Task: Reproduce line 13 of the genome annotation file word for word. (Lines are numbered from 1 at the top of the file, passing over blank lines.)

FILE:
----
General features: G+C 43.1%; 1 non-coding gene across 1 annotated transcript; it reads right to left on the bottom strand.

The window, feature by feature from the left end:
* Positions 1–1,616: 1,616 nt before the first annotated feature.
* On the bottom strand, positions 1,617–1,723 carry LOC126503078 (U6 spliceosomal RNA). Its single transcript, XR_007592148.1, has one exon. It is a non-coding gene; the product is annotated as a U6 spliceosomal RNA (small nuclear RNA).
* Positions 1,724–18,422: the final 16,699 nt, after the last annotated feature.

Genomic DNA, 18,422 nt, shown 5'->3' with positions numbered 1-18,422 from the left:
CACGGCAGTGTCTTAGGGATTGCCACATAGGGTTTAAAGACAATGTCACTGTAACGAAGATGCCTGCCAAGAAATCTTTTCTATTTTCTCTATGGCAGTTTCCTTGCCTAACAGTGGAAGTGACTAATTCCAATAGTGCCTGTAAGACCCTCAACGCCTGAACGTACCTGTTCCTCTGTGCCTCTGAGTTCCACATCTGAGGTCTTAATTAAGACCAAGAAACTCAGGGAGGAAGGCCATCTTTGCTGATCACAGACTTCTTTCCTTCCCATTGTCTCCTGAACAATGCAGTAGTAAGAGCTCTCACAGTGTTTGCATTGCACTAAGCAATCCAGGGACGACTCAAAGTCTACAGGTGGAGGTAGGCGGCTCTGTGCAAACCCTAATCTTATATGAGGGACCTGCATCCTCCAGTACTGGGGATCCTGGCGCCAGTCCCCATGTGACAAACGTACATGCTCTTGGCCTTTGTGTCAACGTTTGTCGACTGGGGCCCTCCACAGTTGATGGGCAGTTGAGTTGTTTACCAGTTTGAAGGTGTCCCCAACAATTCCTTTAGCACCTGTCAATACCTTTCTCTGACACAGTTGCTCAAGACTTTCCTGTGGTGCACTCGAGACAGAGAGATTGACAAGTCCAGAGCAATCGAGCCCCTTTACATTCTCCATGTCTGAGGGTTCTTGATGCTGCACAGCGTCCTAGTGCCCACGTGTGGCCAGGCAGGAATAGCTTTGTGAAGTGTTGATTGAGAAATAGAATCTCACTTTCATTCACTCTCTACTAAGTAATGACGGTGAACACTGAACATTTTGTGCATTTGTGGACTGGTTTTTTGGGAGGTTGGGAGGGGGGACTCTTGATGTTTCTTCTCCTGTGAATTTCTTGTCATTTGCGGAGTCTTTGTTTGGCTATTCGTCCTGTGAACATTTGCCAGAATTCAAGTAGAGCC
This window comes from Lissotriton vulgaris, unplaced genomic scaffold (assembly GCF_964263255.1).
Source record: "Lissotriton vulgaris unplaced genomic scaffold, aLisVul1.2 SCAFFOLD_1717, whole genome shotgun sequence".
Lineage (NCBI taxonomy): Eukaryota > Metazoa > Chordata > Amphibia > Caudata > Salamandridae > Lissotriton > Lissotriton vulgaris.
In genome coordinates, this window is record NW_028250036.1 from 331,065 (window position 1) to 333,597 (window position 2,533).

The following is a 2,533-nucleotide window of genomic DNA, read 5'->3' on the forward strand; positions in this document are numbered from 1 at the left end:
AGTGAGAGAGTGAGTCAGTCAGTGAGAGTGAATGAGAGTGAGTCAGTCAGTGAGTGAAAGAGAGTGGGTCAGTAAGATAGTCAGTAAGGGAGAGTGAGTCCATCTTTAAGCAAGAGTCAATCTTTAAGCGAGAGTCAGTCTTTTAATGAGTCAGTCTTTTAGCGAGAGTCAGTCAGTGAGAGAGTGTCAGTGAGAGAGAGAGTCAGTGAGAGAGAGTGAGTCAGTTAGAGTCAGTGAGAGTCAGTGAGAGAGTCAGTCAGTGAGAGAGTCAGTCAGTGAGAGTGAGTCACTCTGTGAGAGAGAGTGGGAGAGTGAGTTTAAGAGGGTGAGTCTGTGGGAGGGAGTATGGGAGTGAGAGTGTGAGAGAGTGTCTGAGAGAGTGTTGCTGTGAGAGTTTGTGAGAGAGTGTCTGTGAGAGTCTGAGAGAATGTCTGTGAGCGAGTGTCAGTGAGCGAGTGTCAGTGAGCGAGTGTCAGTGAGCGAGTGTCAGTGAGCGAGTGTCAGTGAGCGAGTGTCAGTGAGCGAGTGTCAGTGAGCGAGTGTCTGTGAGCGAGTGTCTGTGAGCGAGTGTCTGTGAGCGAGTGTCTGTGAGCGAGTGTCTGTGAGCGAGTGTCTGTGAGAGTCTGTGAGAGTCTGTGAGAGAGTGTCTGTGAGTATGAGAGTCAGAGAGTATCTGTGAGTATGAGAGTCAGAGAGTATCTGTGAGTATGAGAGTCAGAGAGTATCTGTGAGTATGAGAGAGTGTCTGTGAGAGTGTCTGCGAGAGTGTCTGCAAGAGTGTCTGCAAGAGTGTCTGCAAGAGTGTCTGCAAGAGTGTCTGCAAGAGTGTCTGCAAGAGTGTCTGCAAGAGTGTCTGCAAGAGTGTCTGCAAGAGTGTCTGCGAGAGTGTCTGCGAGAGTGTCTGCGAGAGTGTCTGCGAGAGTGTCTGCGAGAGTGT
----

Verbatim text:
AGTGAGAGAGTGAGTCAGTCAGTGAGAGTGAATGAGAGTGAGTCAGTCAGTGAGTGAAAGAGAGTGGGTCAGTAAGATAGTCAGTAAGGGAGAGTGAGTCCATCTTTAAGCAAGAGTCAATCTTTAAGCGAGAGTCAGTCTTTTAATGAGTCAGTCTTTTAGCGAGAGTCAGTCAGTGAGAGAGTGTCAGTGAGAGAGAGAGTCAGTGAGAGAGAGTGAGTCAGTTAGAGTCAGTGAGAGTCAGTGAGAGAGTCAGTCAGTGAGAGAGTCAGTCAGTGAGAGTGAGTCACTCTGTGAGAGAGAGTGGGAGAGTGAGTTTAAGAGGGTGAGTCTGTGGGAGGGAGTATGGGAGTGAGAGTGTGAGAGAGTGTCTGAGAGAGTGTTGCTGTGAGAGTTTGTGAGAGAGTGTCTGTGAGAGTCTGAGAGAATGTCTGTGAGCGAGTGTCAGTGAGCGAGTGTCAGTGAGCGAGTGTCAGTGAGCGAGTGTCAGTGAGCGAGTGTCAGTGAGCGAGTGTCAGTGAGCGAGTGTCAGTGAGCGAGTGTCTGTGAGCGAGTGTCTGTGAGCGAGTGTCTGTGAGCGAGTGTCTGTGAGCGAGTGTCTGTGAGCGAGTGTCTGTGAGAGTCTGTGAGAGTCTGTGAGAGAGTGTCTGTGAGTATGAGAGTCAGAGAGTATCTGTGAGTATGAGAGTCAGAGAGTATCTGTGAGTATGAGAGTCAGAGAGTATCTGTGAGTATGAGAGAGTGTCTGTGAGAGTGTCTGCGAGAGTGTCTGCAAGAGTGTCTGCAAGAGTGTCTGCAAGAGTGTCTGCAAGAGTGTCTGCAAGAGTGTCTGCAAGAGTGTCTGCAAGAGTGTCTGCAAGAGTGTCTGCAAGAGTGTCTGCGAGAGTGTCTGCGAGAGTGTCTGCGAGAGTGTCTGCGAGAGTGTCTGCGAGAGTGT